According to multiple sources, the US drone strike took place at the Al-Saeed junction. Most sources agreed that three AQAP militants were additionally killed in the strike, though several indicated that five had died.
However, speaking with The Intercept, Mansour Al-Awlaqi’s nephew, Ammar Salim Farid, denied that any of those killed were current AQAP members. “To be honest, the five people in the car had past links to [terror groups], but they had quit this movement two years ago,” he said.
Yemen Shabab named the dead alleged AQAP militants as Mohammed Awad Barasin; Shawky Awad Barasin; Abdullah Ali Barasin; Muhammad Ali Jaar; and Hamad Ali Jaar, and indicated that they were killed as they travelled to the Habban district.
Mohammed Awad Barasin was also reported to be the “second man” of AQAP in Shabwa governorate. The Pentagon told Fox News that he had “planned external attacks and coordinated the group’s movement of weapons and explosives”. However, Ammar Salim Farid Al-Awlaqi denied this, saying that Mohammed had been a member of both AQAP and the Islamic State, but had since left both groups.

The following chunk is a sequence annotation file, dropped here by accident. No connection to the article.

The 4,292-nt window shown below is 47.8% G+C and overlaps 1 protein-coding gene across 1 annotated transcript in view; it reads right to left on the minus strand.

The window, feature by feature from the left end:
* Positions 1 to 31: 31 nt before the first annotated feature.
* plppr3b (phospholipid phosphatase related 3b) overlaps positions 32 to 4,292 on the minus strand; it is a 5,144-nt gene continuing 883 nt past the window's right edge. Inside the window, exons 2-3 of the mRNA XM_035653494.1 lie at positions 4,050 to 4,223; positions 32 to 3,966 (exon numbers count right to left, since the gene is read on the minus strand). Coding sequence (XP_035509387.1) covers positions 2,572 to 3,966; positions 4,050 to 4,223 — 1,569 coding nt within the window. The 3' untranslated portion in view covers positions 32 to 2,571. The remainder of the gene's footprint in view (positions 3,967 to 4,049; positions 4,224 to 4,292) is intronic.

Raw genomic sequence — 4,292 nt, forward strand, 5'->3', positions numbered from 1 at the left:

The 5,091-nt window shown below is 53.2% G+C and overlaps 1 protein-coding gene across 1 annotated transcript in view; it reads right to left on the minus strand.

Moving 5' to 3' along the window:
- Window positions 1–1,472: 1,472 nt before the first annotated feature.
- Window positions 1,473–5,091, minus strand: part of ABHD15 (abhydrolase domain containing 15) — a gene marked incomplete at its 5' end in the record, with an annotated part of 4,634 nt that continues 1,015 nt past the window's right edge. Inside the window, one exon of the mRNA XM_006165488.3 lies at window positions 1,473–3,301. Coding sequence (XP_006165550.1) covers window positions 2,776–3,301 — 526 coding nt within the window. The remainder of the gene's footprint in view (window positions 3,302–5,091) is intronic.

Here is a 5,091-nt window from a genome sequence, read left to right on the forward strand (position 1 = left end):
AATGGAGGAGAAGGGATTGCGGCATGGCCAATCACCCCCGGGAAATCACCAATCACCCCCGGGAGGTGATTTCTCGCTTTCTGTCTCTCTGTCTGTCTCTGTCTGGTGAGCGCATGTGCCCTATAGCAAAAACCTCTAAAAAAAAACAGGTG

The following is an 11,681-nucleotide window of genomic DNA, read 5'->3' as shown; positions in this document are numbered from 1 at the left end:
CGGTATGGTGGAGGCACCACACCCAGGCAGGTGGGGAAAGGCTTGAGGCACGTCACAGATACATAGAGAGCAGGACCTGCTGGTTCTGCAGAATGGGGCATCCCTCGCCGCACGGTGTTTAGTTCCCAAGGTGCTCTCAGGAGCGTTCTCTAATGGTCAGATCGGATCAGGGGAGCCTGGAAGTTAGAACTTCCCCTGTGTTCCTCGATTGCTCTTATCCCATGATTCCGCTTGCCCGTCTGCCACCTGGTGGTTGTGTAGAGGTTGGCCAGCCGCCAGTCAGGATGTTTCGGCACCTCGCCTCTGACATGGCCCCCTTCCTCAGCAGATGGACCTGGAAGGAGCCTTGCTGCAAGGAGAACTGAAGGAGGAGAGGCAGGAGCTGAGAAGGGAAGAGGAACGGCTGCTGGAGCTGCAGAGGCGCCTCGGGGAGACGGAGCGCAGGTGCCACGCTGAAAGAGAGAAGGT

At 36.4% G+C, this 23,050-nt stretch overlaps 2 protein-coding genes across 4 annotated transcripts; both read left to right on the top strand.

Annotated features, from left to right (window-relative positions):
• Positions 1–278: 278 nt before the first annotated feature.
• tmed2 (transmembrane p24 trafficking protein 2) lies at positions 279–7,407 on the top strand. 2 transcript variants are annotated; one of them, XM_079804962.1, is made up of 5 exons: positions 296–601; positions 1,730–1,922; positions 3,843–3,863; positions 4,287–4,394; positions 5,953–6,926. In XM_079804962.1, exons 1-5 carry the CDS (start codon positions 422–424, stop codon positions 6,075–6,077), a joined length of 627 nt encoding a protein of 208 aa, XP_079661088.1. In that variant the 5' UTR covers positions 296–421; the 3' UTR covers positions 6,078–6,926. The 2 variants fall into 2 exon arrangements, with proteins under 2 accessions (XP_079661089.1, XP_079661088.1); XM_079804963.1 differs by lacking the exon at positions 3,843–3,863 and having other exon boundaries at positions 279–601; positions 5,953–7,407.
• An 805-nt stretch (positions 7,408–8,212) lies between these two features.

Ammar told the Intercept that he heard the strike from his home. “We went to the cemetery and found Mansoor, Khalid, and Nasir, all but pieces of flesh [so] that we were not able to tell their appearances… It was a shock no human can accept and there’s anger at the U.S. government.”
The Bureau of Investigative Journalism later reported that, following The Intercept article, CENTCOM told the Bureau that “after a thorough review, they concluded the civilian casualty allegations from the strike were not credible”.